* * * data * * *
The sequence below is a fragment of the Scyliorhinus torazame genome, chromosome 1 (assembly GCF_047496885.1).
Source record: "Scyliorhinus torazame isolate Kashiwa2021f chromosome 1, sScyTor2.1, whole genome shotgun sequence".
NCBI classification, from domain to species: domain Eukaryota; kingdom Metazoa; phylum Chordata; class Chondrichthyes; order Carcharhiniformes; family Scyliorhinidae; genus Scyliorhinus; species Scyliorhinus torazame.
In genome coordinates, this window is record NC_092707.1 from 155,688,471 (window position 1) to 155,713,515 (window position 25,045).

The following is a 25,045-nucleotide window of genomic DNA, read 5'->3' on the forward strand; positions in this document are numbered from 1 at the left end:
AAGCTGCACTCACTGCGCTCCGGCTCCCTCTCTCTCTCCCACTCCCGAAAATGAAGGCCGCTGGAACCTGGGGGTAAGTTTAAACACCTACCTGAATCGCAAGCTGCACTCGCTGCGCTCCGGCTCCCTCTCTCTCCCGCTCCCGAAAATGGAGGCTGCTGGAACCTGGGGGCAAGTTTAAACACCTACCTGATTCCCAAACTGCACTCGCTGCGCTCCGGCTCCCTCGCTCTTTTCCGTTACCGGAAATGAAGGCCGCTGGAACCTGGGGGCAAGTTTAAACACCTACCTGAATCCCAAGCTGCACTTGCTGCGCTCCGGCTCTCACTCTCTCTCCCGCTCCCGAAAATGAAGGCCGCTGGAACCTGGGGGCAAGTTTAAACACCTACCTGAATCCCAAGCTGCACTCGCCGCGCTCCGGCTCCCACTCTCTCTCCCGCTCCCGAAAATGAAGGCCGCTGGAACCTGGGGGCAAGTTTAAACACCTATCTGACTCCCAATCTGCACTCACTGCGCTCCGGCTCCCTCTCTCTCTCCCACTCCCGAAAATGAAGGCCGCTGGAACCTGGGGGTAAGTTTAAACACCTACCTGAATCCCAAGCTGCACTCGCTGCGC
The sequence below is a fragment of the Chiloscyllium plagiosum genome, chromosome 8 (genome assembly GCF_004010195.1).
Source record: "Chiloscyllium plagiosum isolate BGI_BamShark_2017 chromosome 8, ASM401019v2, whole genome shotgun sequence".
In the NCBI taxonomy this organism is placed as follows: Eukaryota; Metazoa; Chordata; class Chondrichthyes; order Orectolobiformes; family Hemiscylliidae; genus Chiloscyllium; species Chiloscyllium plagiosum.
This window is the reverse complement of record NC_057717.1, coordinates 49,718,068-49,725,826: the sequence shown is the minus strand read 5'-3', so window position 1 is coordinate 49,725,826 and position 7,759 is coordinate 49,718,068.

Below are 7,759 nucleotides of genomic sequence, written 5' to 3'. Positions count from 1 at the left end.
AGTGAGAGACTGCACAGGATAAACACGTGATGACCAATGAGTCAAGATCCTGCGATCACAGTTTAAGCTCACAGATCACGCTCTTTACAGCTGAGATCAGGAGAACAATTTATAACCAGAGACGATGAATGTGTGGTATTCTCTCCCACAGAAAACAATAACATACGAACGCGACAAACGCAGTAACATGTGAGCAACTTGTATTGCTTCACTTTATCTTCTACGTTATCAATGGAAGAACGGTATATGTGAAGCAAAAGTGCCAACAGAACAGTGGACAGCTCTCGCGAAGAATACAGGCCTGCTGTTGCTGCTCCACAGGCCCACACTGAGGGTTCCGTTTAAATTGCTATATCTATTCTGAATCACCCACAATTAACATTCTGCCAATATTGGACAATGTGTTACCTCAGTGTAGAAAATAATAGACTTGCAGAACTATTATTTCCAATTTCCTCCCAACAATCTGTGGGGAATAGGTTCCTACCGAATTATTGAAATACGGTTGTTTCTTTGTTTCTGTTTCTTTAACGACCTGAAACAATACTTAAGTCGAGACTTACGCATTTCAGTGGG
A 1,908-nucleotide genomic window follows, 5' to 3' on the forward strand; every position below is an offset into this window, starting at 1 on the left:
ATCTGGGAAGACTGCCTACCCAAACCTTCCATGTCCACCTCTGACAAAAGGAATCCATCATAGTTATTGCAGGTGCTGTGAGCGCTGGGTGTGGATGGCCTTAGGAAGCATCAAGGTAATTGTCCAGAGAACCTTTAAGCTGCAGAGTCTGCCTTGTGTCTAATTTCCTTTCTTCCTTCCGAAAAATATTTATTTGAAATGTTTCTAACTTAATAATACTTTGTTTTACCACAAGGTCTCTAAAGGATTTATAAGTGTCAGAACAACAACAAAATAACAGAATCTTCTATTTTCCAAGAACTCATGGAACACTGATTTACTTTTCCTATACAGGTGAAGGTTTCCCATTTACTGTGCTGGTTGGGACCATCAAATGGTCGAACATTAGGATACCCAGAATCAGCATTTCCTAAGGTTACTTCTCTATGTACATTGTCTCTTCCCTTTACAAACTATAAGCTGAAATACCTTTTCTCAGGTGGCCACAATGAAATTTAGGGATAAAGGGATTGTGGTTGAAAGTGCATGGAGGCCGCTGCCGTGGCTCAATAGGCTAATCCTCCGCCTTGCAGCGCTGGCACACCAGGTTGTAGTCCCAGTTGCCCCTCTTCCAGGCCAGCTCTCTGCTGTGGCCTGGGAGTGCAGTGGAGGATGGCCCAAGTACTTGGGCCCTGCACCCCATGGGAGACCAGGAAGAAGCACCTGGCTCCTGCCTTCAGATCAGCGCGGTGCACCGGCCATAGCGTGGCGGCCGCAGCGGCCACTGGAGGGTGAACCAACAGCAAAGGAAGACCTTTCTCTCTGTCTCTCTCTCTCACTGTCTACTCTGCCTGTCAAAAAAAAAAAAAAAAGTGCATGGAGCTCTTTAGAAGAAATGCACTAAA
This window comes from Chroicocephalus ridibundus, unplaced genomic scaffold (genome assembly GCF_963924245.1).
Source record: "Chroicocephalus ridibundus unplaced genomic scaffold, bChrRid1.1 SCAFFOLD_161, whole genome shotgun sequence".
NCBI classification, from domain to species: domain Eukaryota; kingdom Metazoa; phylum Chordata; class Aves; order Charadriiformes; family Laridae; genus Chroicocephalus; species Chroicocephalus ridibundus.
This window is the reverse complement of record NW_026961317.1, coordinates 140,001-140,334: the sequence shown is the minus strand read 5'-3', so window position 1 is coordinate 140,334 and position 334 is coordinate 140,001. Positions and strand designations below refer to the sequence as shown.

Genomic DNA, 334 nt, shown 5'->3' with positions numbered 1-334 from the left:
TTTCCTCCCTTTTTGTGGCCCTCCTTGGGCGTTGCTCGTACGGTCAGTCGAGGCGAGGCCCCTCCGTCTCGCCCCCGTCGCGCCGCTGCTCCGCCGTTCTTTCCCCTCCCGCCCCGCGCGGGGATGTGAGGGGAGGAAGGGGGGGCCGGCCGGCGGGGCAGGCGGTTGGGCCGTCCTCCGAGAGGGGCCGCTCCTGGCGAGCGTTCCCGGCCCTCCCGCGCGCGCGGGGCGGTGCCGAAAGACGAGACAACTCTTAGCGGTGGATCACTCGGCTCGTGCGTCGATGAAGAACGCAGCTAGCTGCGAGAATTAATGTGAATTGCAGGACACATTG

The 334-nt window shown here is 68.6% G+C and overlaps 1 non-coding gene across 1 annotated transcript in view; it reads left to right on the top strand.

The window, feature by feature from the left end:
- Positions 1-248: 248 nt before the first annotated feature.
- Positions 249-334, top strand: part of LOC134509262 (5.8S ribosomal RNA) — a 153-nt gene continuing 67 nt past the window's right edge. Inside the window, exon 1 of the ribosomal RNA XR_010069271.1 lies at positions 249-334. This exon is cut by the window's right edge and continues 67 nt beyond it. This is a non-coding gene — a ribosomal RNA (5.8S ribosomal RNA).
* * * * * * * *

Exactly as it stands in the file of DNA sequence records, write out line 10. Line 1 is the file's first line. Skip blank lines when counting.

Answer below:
This window is the reverse complement of record NC_057717.1, coordinates 49,718,068-49,725,826: the sequence shown is the minus strand read 5'-3', so window position 1 is coordinate 49,725,826 and position 7,759 is coordinate 49,718,068.